The tumour suppressor gene p53 as a regulator of proliferative life-span and tumour progression

Biol Signals. 1996 May-Jun;5(3):139-53. doi: 10.1159/000109184.


This review develops the concept of p53 as a transcription factor mediating growth arrest or cell death in response to long-term (senescence-related) as well as acute (DNA damage) signals. Evidence is presented to support the importance of both functions in tumour development. The role of p53 in senescence is discussed in the context of the telomere theory and in relation to its more established function as a 'guardian of the genome'. Finally, data indicating important tissue-specific differences in the control of proliferative life-span by p53 are reviewed, together with potential clinical implications.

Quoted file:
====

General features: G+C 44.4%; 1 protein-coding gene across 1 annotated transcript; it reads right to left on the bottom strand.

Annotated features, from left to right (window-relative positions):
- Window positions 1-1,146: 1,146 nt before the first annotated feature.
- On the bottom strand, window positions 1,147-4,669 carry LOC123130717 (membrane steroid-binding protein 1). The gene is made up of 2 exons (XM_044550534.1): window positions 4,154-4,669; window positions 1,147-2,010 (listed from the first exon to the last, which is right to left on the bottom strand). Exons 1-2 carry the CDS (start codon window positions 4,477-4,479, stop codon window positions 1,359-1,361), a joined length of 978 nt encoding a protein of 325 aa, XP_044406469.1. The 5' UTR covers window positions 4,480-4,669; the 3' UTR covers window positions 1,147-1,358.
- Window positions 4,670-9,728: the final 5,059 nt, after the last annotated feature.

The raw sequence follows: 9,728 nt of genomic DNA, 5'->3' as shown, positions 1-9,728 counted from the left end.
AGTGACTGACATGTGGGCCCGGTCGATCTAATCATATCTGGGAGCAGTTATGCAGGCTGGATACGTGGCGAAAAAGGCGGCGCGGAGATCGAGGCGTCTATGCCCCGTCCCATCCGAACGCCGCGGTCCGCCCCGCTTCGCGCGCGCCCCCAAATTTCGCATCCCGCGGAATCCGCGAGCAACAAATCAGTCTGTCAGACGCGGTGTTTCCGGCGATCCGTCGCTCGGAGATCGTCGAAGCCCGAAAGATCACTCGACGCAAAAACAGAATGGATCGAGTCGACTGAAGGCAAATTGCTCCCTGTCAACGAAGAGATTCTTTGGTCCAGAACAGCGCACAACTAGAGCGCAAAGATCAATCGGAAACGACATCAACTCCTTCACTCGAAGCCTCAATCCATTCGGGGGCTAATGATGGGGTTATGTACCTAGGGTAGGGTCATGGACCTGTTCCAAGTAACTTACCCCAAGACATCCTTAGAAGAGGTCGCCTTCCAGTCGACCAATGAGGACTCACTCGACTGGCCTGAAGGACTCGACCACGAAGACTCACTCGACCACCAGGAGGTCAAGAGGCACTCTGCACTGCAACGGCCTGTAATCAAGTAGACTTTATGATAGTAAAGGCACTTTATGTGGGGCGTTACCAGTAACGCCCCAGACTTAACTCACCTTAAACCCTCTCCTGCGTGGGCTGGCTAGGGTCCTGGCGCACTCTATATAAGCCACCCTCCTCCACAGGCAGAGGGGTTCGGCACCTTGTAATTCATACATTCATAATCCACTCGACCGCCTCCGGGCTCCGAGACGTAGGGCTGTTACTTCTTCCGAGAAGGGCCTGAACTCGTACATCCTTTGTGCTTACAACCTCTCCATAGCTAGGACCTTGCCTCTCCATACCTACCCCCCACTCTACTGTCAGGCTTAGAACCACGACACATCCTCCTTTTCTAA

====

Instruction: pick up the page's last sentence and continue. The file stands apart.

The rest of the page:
Publication types

  • Review

MeSH terms

  • Cell Division
  • Cellular Senescence
  • Disease Progression
  • Genes, p53*
  • Humans
  • Neoplasms / genetics